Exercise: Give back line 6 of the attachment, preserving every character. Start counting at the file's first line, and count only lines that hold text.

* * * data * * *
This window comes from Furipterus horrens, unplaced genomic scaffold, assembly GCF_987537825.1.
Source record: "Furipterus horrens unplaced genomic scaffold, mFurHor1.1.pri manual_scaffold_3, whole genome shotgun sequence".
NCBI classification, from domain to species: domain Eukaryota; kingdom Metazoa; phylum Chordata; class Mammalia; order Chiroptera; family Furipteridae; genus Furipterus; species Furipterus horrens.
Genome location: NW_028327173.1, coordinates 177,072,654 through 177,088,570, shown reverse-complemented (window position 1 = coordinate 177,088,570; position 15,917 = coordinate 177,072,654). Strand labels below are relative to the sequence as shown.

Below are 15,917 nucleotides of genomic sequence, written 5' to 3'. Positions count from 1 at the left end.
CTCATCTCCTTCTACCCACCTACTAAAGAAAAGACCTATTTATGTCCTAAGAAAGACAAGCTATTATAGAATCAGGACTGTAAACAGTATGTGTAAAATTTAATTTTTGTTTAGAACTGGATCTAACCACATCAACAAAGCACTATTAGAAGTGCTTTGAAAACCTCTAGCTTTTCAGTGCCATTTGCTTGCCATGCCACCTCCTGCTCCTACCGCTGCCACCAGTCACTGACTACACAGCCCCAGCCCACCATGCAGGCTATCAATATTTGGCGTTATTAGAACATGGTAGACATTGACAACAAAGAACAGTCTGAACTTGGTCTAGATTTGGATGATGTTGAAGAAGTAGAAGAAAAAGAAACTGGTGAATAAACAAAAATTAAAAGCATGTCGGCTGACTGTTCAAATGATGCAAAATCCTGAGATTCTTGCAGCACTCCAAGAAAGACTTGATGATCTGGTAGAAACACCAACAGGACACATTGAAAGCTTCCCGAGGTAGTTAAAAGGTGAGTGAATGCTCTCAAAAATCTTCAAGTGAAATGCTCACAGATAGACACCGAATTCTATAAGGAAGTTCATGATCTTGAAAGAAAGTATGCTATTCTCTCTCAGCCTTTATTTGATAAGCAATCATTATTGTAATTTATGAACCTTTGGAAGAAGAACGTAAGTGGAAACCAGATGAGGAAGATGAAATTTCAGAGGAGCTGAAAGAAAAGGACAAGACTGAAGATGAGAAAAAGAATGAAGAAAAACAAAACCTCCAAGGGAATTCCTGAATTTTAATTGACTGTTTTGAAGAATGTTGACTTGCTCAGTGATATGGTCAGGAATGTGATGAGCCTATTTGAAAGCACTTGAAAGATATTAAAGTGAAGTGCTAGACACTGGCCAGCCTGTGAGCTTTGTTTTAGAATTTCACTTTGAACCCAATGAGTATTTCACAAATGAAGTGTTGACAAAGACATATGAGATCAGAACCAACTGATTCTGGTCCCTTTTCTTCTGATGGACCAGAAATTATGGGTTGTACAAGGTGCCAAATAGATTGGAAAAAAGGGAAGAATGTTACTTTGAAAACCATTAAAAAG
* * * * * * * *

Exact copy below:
CTCATCTCCTTCTACCCACCTACTAAAGAAAAGACCTATTTATGTCCTAAGAAAGACAAGCTATTATAGAATCAGGACTGTAAACAGTATGTGTAAAATTTAATTTTTGTTTAGAACTGGATCTAACCACATCAACAAAGCACTATTAGAAGTGCTTTGAAAACCTCTAGCTTTTCAGTGCCATTTGCTTGCCATGCCACCTCCTGCTCCTACCGCTGCCACCAGTCACTGACTACACAGCCCCAGCCCACCATGCAGGCTATCAATATTTGGCGTTATTAGAACATGGTAGACATTGACAACAAAGAACAGTCTGAACTTGGTCTAGATTTGGATGATGTTGAAGAAGTAGAAGAAAAAGAAACTGGTGAATAAACAAAAATTAAAAGCATGTCGGCTGACTGTTCAAATGATGCAAAATCCTGAGATTCTTGCAGCACTCCAAGAAAGACTTGATGATCTGGTAGAAACACCAACAGGACACATTGAAAGCTTCCCGAGGTAGTTAAAAGGTGAGTGAATGCTCTCAAAAATCTTCAAGTGAAATGCTCACAGATAGACACCGAATTCTATAAGGAAGTTCATGATCTTGAAAGAAAGTATGCTATTCTCTCTCAGCCTTTATTTGATAAGCAATCATTATTGTAATTTATGAACCTTTGGAAGAAGAACGTAAGTGGAAACCAGATGAGGAAGATGAAATTTCAGAGGAGCTGAAAGAAAAGGACAAGACTGAAGATGAGAAAAAGAATGAAGAAAAACAAAACCTCCAAGGGAATTCCTGAATTTTAATTGACTGTTTTGAAGAATGTTGACTTGCTCAGTGATATGGTCAGGAATGTGATGAGCCTATTTGAAAGCACTTGAAAGATATTAAAGTGAAGTGCTAGACACTGGCCAGCCTGTGAGCTTTGTTTTAGAATTTCACTTTGAACCCAATGAGTATTTCACAAATGAAGTGTTGACAAAGACATATGAGATCAGAACCAACTGATTCTGGTCCCTTTTCTTCTGATGGACCAGAAATTATGGGTTGTACAAGGTGCCAAATAGATTGGAAAAAAGGGAAGAATGTTACTTTGAAAACCATTAAAAAG